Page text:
The upper end of the locking ring extends above the conductor when the latch is set, and carries bolts for movement inwardly to force the ratchet ring into the recess and thus release its ratchet teeth from the ratchet grooves in the locking ring. Thus, the locking ring teeth are free to retract from the grooves in the conductor body to permit the rings to be raised with the body from the conductor bore.

The bore of the conductor has a reduced diameter portion beneath the first shoulder through which an enlarged portion of the body beneath the seat is guidably passed as the body is lowered, and fluid bypass slots extend vertically through one of the portions.

A normally expanded split retainer ring supported on the seat is connected to the lower end of the locking ring for expansion and contraction with respect thereto, and is releasable from the locking ring but held on the seat, as the body is initially lowered, and then reconnected to the locking ring, upon raising of the body.

In the drawings, wherein like reference characters are used throughout to designate like parts:

FIGS. 1 to 5 are vertical sectional views of a preferred embodiment of the above described apparatus, wherein

FIG. 1 shows the wellhead assembly body as it is lowered into an initial position in the bore of the conductor to land the retainer ring at the lower end of the lock ring on an upwardly facing seat in the bore of the conductor so as to dispose the locking teeth of the locking ring opposite the locking grooves in the bore of the conductor,

FIG. 2 shows the wellhead housing body lowered from the position of FIG. 1 so as to release the retainer ring from the lock ring and permit the ratchet ring to land on the upper end of the locking ring and lower as the locking ring lands onto a shoulder in the conductor bore above the locking grooves;

FIG. 3 shows the apparatus upon further lowering of the wellhead assembly body to cause the ratchet ring to force the locking ring outwardly to move its locking teeth toward the locking grooves;

FIG. 4 shows the apparatus upon still further lowering of the wellhead housing body so as to lower its upper wedge surface into the wedge surface of the locking ring and its lower wedge surface into the lower wedge surface of the conductor, and force the locking teeth about the lock ring toward locking engagement with the locking grooves in the bore of the conductor and lower the ratchet ring a position in which its ratchet teeth are opposite the ratchet grooves of the locking ring;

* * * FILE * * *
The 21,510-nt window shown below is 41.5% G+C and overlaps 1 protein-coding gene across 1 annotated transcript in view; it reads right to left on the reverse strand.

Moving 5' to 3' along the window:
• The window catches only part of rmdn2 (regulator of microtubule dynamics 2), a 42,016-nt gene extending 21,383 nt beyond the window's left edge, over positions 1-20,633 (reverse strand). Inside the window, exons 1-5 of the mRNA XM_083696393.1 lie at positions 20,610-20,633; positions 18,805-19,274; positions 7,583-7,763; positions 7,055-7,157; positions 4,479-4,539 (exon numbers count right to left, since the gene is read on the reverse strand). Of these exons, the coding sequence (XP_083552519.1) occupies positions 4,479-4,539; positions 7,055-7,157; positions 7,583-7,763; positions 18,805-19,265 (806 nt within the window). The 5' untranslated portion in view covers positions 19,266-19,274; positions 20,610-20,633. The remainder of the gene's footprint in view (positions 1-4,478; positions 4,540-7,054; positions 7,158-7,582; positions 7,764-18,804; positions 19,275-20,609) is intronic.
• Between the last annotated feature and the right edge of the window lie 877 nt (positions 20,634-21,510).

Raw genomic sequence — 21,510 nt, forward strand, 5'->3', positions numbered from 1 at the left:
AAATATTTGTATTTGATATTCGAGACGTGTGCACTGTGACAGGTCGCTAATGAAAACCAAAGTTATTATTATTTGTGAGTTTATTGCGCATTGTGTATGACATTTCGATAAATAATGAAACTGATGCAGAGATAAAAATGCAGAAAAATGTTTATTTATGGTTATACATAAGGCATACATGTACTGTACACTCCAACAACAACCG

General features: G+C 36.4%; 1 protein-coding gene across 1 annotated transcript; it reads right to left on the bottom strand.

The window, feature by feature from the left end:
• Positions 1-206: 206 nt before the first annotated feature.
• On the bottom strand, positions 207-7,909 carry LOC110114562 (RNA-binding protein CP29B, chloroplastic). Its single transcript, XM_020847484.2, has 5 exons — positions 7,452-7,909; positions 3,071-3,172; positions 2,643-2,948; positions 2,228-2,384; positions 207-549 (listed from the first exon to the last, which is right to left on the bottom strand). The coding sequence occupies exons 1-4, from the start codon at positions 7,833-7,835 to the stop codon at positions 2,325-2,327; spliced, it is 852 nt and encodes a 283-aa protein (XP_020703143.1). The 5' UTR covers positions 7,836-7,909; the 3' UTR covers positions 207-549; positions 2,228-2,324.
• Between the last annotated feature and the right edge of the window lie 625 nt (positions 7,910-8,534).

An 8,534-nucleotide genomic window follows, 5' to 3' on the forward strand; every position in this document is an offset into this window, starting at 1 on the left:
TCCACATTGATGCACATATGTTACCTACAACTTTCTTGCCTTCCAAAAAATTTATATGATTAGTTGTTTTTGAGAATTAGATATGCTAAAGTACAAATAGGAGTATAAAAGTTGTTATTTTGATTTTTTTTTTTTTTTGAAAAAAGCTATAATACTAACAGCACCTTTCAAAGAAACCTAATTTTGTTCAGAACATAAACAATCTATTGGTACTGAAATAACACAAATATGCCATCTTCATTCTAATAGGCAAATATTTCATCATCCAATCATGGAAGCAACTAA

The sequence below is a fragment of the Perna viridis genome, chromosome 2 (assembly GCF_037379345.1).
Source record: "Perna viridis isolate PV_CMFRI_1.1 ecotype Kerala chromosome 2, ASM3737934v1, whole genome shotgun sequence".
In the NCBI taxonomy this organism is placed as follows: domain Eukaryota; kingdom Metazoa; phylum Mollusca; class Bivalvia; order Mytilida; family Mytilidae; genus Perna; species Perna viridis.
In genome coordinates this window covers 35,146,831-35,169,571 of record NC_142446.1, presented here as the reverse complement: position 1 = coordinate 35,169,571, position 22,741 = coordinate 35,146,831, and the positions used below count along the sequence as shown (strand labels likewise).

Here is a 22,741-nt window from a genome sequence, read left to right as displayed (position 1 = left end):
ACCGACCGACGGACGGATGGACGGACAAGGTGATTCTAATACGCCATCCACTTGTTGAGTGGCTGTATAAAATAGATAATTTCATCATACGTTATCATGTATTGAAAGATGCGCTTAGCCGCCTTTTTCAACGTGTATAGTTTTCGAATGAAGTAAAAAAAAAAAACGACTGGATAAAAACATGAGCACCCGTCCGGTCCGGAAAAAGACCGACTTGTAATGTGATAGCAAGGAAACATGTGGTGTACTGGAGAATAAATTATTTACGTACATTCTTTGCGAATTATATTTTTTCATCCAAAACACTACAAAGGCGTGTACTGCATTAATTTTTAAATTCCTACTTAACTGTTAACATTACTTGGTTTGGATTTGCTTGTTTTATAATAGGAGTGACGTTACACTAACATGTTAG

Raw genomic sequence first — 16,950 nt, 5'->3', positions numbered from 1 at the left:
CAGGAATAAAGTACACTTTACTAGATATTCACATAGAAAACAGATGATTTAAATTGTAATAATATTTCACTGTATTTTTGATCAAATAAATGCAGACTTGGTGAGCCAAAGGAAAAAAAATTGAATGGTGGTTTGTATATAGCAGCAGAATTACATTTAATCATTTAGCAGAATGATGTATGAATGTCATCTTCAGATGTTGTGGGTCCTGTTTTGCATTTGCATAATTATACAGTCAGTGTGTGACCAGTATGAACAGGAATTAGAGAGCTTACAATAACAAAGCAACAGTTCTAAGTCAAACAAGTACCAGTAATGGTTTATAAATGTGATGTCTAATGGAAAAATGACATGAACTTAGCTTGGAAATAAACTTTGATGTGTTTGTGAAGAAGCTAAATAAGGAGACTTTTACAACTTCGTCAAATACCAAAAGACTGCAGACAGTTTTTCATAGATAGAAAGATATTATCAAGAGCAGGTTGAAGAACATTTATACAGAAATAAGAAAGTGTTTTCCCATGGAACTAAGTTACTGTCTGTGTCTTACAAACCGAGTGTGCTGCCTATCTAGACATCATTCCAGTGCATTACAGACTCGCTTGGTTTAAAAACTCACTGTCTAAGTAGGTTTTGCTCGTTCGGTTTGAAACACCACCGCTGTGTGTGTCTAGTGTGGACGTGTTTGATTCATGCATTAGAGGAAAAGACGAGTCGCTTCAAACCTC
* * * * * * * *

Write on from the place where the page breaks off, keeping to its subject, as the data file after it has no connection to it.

FIG. 5 shows the final lowering of body so as to cause the upper and lower wedge surfaces to tightly engage and the body and the ratchet ring to be cammed outwardly within its recess to cause its ratchet teeth to ratchet over the ratchet grooves of the lock ring and thereby latch the body to the conductor;

FIG. 6 is still another view of the apparatus similar to FIG. 5, but wherein bolts threadedly mounted on the locking ring have been moved radially inwardly to force the ratchet ring into its recess and thus move the ratchet teeth out of engagement with the ratchet grooves of the locking ring;

FIG. 7 is yet another view of the apparatus wherein raising of the ratchet ring with the body from within the locking ring to permit the lock ring to contract out of the locking grooves and the retainer ring to be reconnected with the lower end of the locking ring, so that the wellhead assembly body, the ratchet ring, locking ring and retainer ring may be raised from within the conductor;

FIG. 1A is an enlarged detailed view of the portion of the apparatus circled in FIG. 1 wherein the retainer ring has landed on the shoulder in the conductor bore;

FIG. 2A is an enlarged detailed view of the apparatus circled in FIG. 2 wherein the ratchet ring has been lowered onto the locking ring, and a shoulder about the lock ring landed on an upper shoulder in the conductor bore;

FIG. 3A is an enlarged detailed view of the encircled portion of FIG. 3 where in the upper wedge surfaces about the body has moved downwardly within the upper wedge surface within the lock ring;

FIG. 4A is an enlarged view of the encircled portion of FIG. 4, showing a small vertical gap between a shoulder on the lower wedge surface of the wellhead housing body and a stop shoulder on the bore of the conductor following lowering further lowering of the body;

FIG. 5A is a detailed sectional view of the encircled view of the apparatus shown in FIG. 5, upon further lowering of the body to close the gap;

FIG. 5B is an enlarged detailed sectional view showing the interengagement of the body, ratchet ring, locking ring and locking recess in the conductor bore upon lowering of the body to the latched position of FIG. 5, and FIGS. 1B, 1C and 1D are horizontal sectional views of the apparatus as seen along broken lines 1B, 1C and 1D.

With reference now to the details of the above described drawings, and particularly FIGS. 1 and 1A, a wellhead housing 10 welded to the upper end of a casing C is shown as it is initially lowered into the bore 11 of the conductor 12 to a position to land the retainer ring 11A at the lower end of the lock ring 11B to dispose a shoulder 12A about the ring above a downwardly and inwardly tapered shoulder 13 in the upper end of the conductor bore. This locates locking teeth 14 about a normally expanded lock ring LR opposite locking grooves 14A in the bore above a downwardly and inwardly tapered shoulder 15 at the upper end of a restriction 16 in the bore. Vertical slots 16A in the restriction provide fluid bypasses during lowering of an enlarged portion of the wellhead housing body therethrough. The wellhead housing body has a lower downwardly and inwardly tapered lower wedge surface 18 for sliding downwardly within a coaxial lower downwardly and inwardly tapered wedge surface 19 in the bore of the conductor.